An aircraft B is moving towards transmitter A at a steady velocity õ, across a straight line and at the same altitude h.
As it is known, in this case, aircraft B constitutes an inertial frame of reference (Galilean) moving at steady velocity õ in relation to the Earth (namely, in
relation to the Earth¢s etherosphere).
During the performance of the experiment and over a certain (known) time t, transmitter A transmits to aircraft B a continuous electromagnetic wave train, for instance, microwaves or a LASER beam.
Thus, during this transmission, the length of the above-mentioned wave train Ao Bo = ℓ in relation to the frame of reference of the Earth (namely in relation to the Earth¢s etherosphere) will be:
ℓ = c t (1)
(c = the speed of light = 3 108 m/sec in relation to the Earth¢s frame of reference, namely in relation to the Earth¢s etherosphere).
Let us consider, however, what the Theory of Relativity holds.
As it is known, according to the Theory of Relativity the velocity Vk of the above-mentioned transmitted electromagnetic wave train AoBo, in relation to the inertial frame of reference of aircraft B, should be equal to c, namely:
Vk = c (2)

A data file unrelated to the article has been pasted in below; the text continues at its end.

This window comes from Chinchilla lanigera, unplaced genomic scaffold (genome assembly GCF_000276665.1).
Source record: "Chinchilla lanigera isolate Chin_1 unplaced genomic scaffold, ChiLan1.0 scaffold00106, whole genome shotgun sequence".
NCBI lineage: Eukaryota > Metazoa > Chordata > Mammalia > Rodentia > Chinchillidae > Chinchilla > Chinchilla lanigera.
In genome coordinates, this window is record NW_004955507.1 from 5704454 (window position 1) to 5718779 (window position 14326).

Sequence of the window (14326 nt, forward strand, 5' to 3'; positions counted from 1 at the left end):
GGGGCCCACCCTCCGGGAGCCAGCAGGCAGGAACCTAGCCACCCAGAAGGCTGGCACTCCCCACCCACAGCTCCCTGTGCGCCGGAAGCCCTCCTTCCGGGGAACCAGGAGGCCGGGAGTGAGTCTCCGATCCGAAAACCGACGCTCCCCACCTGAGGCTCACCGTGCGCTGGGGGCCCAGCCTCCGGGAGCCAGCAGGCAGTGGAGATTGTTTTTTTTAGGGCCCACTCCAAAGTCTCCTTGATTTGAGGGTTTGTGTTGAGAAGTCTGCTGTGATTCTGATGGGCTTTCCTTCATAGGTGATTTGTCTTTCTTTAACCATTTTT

for (according to the Theory of Relativity) the velocity of the electromagnetic waves (i.e. in our case of the electromagnetic wave train AoBo) is the same for all inertial frames of reference and is moreover equal to c; hence, it will be also the same --i.e. c-- for the inertial frame of reference of aircraft B.
Yet, the following question arises:
Is what the Theory of Relativity maintains, i.e. Vk = c, valid or not?
The answer to the above question will be given following the realization of the actual experiment, which will be elaborated on below.
The reasoning that we will adopt is the following:
According to Classical Physics and on the basis of the new ether model (Earth – etherosphere surrounding the Earth), aircraft B will meet wave-train AoBo = ℓ and will go through it in time.